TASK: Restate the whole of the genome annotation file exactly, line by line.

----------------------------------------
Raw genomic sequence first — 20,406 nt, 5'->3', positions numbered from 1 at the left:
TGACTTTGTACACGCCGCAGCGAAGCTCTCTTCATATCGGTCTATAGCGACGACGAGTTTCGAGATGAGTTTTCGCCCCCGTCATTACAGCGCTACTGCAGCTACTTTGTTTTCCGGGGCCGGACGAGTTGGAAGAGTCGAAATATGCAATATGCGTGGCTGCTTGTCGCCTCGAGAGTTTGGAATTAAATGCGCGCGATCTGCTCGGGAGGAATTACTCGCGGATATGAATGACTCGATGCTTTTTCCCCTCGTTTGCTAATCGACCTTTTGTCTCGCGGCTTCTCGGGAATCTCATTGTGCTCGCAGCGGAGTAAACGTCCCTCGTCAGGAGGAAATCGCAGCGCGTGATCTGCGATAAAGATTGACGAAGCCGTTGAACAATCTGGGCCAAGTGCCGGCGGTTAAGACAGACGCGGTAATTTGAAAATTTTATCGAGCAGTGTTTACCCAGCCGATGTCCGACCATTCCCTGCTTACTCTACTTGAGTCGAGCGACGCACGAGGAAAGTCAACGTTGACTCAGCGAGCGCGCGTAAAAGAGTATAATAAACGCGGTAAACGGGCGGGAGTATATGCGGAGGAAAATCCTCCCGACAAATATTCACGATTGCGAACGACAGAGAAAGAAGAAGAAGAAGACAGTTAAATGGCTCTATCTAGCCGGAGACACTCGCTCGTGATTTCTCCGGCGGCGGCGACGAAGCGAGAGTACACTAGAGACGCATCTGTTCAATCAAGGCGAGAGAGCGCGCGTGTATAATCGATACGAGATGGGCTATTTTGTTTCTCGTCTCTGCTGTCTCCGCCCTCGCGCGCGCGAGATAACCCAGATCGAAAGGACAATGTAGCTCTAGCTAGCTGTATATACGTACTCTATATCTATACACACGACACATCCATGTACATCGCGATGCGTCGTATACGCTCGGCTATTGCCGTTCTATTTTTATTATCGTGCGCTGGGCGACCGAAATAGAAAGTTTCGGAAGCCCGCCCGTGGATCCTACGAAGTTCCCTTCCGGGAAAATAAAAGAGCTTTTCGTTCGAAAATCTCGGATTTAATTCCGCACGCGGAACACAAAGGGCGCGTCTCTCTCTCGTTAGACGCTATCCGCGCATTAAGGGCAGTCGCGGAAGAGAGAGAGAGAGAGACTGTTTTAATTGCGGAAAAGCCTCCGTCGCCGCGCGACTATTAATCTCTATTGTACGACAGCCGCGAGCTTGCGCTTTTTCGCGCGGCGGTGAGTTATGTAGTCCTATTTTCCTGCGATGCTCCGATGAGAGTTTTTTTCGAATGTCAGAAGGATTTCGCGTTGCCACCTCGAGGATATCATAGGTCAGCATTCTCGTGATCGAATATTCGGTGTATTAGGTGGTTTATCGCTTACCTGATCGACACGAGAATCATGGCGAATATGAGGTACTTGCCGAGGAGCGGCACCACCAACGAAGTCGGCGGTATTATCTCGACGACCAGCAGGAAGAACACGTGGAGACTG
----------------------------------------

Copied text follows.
Raw genomic sequence first — 20,406 nt, 5'->3', positions numbered from 1 at the left:
TGACTTTGTACACGCCGCAGCGAAGCTCTCTTCATATCGGTCTATAGCGACGACGAGTTTCGAGATGAGTTTTCGCCCCCGTCATTACAGCGCTACTGCAGCTACTTTGTTTTCCGGGGCCGGACGAGTTGGAAGAGTCGAAATATGCAATATGCGTGGCTGCTTGTCGCCTCGAGAGTTTGGAATTAAATGCGCGCGATCTGCTCGGGAGGAATTACTCGCGGATATGAATGACTCGATGCTTTTTCCCCTCGTTTGCTAATCGACCTTTTGTCTCGCGGCTTCTCGGGAATCTCATTGTGCTCGCAGCGGAGTAAACGTCCCTCGTCAGGAGGAAATCGCAGCGCGTGATCTGCGATAAAGATTGACGAAGCCGTTGAACAATCTGGGCCAAGTGCCGGCGGTTAAGACAGACGCGGTAATTTGAAAATTTTATCGAGCAGTGTTTACCCAGCCGATGTCCGACCATTCCCTGCTTACTCTACTTGAGTCGAGCGACGCACGAGGAAAGTCAACGTTGACTCAGCGAGCGCGCGTAAAAGAGTATAATAAACGCGGTAAACGGGCGGGAGTATATGCGGAGGAAAATCCTCCCGACAAATATTCACGATTGCGAACGACAGAGAAAGAAGAAGAAGAAGACAGTTAAATGGCTCTATCTAGCCGGAGACACTCGCTCGTGATTTCTCCGGCGGCGGCGACGAAGCGAGAGTACACTAGAGACGCATCTGTTCAATCAAGGCGAGAGAGCGCGCGTGTATAATCGATACGAGATGGGCTATTTTGTTTCTCGTCTCTGCTGTCTCCGCCCTCGCGCGCGCGAGATAACCCAGATCGAAAGGACAATGTAGCTCTAGCTAGCTGTATATACGTACTCTATATCTATACACACGACACATCCATGTACATCGCGATGCGTCGTATACGCTCGGCTATTGCCGTTCTATTTTTATTATCGTGCGCTGGGCGACCGAAATAGAAAGTTTCGGAAGCCCGCCCGTGGATCCTACGAAGTTCCCTTCCGGGAAAATAAAAGAGCTTTTCGTTCGAAAATCTCGGATTTAATTCCGCACGCGGAACACAAAGGGCGCGTCTCTCTCTCGTTAGACGCTATCCGCGCATTAAGGGCAGTCGCGGAAGAGAGAGAGAGAGAGACTGTTTTAATTGCGGAAAAGCCTCCGTCGCCGCGCGACTATTAATCTCTATTGTACGACAGCCGCGAGCTTGCGCTTTTTCGCGCGGCGGTGAGTTATGTAGTCCTATTTTCCTGCGATGCTCCGATGAGAGTTTTTTTCGAATGTCAGAAGGATTTCGCGTTGCCACCTCGAGGATATCATAGGTCAGCATTCTCGTGATCGAATATTCGGTGTATTAGGTGGTTTATCGCTTACCTGATCGACACGAGAATCATGGCGAATATGAGGTACTTGCCGAGGAGCGGCACCACCAACGAAGTCGGCGGTATTATCTCGACGACCAGCAGGAAGAACACGTGGAGACTG